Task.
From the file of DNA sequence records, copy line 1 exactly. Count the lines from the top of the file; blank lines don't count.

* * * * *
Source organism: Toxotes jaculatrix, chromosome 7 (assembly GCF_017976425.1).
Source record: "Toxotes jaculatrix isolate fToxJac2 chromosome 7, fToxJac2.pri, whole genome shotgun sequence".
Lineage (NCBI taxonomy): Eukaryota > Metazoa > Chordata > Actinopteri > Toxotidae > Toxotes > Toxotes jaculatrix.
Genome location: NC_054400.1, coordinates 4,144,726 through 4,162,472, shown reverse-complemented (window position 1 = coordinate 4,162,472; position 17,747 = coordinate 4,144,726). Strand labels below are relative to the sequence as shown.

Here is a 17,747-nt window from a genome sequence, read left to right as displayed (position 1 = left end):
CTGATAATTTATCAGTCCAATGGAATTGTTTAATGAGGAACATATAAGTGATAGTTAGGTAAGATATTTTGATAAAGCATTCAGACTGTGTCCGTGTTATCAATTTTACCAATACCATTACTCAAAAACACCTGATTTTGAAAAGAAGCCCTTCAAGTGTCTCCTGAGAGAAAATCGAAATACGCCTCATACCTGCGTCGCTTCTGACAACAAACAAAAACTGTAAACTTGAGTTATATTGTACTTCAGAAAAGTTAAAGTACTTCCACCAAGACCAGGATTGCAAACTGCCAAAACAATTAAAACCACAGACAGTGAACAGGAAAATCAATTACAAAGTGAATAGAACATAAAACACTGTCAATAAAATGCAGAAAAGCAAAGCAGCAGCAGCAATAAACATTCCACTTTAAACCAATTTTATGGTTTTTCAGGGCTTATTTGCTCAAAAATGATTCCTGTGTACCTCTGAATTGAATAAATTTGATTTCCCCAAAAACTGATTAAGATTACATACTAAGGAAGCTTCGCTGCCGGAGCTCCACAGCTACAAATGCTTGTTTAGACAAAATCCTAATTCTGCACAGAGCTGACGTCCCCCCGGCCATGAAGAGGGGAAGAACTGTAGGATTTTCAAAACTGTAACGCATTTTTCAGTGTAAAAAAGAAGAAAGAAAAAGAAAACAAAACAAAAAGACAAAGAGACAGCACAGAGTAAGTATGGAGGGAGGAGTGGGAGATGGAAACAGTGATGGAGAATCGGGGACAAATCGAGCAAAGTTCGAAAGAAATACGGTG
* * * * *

Source organism: Toxotes jaculatrix, chromosome 7 (assembly GCF_017976425.1).